Body image dissatisfaction often drives engagement in unhealthy behaviours such as dieting or compulsive exercise in an attempt to manipulate body shape (4). Largely, these are unsuccessful because our genes are the greatest determinant of our body shape and subsequent feelings of failure, shame and disappointment can precipitate low self-esteem. Body image dissatisfaction has repeatedly been shown to predict poorer quality of life and poorer mental health (5). Recurrent negative thoughts about one’s body predisposes an individual to increased risk of disordered eating, and in turn, developing an eating disorder.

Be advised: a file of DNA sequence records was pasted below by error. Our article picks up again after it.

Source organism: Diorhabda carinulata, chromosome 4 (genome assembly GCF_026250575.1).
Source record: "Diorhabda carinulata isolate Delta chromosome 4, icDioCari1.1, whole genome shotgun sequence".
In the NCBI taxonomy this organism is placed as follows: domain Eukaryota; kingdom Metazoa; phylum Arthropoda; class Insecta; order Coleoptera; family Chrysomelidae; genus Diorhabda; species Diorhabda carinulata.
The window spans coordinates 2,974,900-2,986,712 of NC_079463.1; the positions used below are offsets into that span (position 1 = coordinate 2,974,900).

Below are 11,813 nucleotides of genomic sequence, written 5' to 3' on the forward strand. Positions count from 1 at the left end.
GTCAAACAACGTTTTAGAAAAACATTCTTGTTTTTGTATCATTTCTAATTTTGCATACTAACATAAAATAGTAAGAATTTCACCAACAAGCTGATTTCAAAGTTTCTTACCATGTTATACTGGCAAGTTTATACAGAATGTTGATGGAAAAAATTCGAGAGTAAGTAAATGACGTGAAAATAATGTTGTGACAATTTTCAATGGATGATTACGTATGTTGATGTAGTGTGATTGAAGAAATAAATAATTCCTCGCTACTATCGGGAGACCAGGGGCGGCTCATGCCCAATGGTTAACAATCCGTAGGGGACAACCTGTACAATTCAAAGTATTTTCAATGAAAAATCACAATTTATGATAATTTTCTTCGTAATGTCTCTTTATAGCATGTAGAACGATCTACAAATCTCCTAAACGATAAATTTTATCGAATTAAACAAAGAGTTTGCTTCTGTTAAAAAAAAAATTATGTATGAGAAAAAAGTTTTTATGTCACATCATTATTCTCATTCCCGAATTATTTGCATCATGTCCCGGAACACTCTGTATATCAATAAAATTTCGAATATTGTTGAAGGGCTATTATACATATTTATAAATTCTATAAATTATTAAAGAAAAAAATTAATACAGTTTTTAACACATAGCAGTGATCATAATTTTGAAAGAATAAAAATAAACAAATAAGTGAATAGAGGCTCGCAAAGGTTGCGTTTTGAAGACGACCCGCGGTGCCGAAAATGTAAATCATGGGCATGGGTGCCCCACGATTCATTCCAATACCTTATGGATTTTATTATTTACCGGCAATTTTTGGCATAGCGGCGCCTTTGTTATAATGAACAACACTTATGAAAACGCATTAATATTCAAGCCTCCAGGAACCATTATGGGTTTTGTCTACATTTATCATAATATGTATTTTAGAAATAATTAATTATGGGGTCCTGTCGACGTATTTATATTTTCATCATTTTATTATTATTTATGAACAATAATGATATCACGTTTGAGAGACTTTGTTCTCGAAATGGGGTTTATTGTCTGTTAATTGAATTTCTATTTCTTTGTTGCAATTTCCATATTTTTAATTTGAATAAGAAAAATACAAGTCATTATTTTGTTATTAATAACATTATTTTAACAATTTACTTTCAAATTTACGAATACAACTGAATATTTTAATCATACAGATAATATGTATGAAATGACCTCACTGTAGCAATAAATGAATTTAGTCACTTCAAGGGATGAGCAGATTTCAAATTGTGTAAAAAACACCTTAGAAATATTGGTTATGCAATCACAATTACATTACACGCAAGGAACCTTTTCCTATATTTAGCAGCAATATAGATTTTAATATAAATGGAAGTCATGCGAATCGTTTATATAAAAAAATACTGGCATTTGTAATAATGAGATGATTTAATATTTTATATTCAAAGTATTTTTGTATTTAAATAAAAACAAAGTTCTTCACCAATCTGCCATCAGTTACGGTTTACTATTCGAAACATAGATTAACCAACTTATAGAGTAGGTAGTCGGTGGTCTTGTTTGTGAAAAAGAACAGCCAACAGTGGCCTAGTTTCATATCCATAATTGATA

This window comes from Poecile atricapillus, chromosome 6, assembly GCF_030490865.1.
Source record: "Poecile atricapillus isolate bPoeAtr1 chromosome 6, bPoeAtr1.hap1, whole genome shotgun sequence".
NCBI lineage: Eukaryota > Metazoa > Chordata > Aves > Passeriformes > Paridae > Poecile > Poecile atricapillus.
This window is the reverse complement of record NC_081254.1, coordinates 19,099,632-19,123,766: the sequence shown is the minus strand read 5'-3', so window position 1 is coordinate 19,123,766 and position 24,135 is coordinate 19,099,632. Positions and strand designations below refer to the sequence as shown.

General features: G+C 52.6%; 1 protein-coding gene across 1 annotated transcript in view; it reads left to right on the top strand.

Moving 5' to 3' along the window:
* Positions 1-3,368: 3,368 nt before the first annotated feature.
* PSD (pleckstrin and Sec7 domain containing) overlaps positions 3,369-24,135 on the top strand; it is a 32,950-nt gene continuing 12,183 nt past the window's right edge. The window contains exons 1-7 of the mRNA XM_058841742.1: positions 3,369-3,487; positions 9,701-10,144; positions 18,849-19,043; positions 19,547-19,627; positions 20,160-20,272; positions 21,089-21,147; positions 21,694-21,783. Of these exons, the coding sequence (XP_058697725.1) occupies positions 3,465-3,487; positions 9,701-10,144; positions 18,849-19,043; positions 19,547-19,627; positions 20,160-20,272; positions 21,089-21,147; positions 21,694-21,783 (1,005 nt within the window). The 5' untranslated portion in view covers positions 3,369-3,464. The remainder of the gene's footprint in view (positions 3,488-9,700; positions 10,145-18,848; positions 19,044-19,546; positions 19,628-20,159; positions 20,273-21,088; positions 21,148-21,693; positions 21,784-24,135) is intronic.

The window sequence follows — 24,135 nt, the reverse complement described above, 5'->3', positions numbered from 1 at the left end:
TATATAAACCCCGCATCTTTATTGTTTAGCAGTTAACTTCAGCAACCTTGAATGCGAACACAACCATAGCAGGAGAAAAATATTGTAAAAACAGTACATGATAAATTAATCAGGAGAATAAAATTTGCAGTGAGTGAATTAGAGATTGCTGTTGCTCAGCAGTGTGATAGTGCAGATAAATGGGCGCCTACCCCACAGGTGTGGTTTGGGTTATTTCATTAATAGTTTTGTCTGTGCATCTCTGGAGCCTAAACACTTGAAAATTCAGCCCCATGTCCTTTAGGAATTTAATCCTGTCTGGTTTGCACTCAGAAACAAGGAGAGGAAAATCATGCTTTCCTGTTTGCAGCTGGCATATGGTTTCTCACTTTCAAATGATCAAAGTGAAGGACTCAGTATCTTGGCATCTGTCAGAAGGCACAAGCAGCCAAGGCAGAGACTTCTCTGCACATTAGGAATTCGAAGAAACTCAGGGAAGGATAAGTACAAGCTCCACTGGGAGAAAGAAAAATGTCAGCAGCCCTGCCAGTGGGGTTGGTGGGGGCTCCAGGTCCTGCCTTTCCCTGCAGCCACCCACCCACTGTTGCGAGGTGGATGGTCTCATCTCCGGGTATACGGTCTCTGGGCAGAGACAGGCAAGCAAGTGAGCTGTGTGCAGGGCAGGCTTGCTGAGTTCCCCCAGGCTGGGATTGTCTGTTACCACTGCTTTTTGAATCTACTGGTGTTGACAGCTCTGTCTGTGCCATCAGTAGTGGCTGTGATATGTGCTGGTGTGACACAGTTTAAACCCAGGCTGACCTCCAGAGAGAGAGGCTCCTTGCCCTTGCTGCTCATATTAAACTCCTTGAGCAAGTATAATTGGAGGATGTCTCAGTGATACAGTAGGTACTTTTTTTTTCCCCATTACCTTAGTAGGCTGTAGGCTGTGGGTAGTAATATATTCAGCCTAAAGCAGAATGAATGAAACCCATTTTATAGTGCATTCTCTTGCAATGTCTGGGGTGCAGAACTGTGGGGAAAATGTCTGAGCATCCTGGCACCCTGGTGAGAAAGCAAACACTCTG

What is body acceptance and why is it so important?
Body acceptance is defined as accepting one’s body the way it is, even though you might not feel satisfied with every aspect of it (6). Body neutrality is a similar concept, whilst the ‘body positivity’ movement seeks to empower individuals to feel happy in their body, whatever weight or size (7). This movement is becoming increasingly controversial, with critics claiming it promotes unhealthy behaviours and ignores the health risks of obesity. Ultimately, working towards a more positive body image facilitates acceptance, appreciation and respect of our body. Body acceptance is coupled with improved self-esteem; it is associated with a certain resilience in navigating the challenges and aesthetic societal pressures confronted in everyday life (8).
How can a negative body image be improved?
Here are 7 tips to help improve body image and work towards body acceptance:
Avoid comparison - Remember that every single body is unique, and that society’s image of the ‘ideal’ body is constantly changing.